The Street – an open rehearsal of a play performed by the Workshop Theatre | a special production of Workshops of Culture
We will see an adaptation of a play by Roland Schimmelpfennig. The original is set on Greifswalder Straße, a street located in East Berlin. The story revolves around coincidences that may seem planned and only create the illusion of chaos. It delves into the lives of different, more or less successful people who cross paths every day on the same street. Above all, it would be about emotions if the characters could express and talk about them.
A story sbout a certain Berlin street that has universal resonance.
As part of Night of Culture, the Workshop Theatre will showcase an open rehearsal of the play “The Street” by Roland Schimmelpfennig, performed by young participants of theatrr workshops organised by Workshops of Culture in Lublin. This work in progress involves actors embodying characters and exploring their relationships through both words and physical expression. The performance takes place on a specially designed stage with actors in costumes and props. Unlike a traditional stage production, this presentation is an ongoing work that continues to develop beyond the show. It provides a unique opportunity to witness young actors deeply immersed in the process of creating their characters. Due to the limited duration of the project, the format of this presentation was chosen to prioritise the educational nature of the endeavour.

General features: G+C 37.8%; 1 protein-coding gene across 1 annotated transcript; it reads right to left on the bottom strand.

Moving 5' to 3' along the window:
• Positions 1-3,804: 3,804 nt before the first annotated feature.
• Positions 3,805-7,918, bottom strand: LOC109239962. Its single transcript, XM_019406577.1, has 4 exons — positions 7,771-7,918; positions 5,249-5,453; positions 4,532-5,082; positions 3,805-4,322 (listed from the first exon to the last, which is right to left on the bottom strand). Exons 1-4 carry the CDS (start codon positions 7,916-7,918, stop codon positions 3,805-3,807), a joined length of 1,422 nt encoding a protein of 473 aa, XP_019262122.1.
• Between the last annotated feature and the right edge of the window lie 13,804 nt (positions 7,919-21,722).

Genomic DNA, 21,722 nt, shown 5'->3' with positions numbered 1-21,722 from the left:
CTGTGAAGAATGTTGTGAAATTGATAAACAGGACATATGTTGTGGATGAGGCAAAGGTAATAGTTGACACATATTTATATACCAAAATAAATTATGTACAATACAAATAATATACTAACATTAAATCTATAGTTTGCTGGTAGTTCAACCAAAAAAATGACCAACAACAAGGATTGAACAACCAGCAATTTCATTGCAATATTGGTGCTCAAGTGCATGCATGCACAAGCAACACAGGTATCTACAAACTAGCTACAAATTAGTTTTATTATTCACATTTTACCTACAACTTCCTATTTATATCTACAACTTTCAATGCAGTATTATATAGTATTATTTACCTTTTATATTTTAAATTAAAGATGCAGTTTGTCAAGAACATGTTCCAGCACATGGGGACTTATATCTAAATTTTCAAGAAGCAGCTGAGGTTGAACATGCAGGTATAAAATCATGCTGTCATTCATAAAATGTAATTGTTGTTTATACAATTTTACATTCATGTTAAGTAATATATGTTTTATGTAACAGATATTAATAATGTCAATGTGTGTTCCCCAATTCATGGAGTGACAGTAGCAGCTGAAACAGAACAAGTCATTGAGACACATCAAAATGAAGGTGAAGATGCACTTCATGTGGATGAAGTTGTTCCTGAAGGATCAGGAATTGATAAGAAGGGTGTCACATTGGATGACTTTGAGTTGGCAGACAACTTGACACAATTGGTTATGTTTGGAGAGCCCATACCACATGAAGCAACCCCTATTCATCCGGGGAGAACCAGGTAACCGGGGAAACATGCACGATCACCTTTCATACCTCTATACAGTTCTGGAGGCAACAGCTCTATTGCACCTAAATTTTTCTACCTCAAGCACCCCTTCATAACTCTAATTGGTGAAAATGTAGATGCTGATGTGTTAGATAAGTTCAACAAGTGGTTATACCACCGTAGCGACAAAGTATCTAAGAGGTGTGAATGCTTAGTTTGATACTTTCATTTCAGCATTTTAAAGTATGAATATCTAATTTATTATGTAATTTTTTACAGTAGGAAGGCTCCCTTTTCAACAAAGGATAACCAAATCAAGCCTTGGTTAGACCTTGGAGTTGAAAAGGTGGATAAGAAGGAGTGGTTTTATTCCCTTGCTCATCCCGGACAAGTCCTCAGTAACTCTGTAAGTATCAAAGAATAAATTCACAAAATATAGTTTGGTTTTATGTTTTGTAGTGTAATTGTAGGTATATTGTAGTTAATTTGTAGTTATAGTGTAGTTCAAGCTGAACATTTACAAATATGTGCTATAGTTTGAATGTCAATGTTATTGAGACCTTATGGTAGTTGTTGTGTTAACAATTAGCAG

Working with text provided a valuable opportunity for participants to acquire fundamental acting skills. They were introduced to various techniques for developing their characters and collaborating with their scene partners. An in-depth analysis of the text played a crucial role, exploring character biographies, relationships, and the context of the time and place in which the story is set. The selected text , written by a contemporary German author, presents glimpses into the lives of residents on a specific street in Berlin through a slideshow-like narrative.
The eponymous street, Greifswalder Strasse in the original work, is located in East Berlin, the former capital of the German Democratic Republic. The story takes place years after the fall of the Berlin Wall, portraying the significant transformations that have occurred and the traces of the past that still remain.The story revolves around coincidences that may seem planned and only create the illusion of chaos. It delves into the lives of different, more or less successful people who cross paths every day on the same street. Above all, it would be about emotions if the characters could express and talk about them. However, it aappears the characters lack the right words and motivation to express themselves. Fear of emotions, intimacy, and the future coupled with a strong desire to feel something and a hidden hope for happiness, bring them emotional turmoil.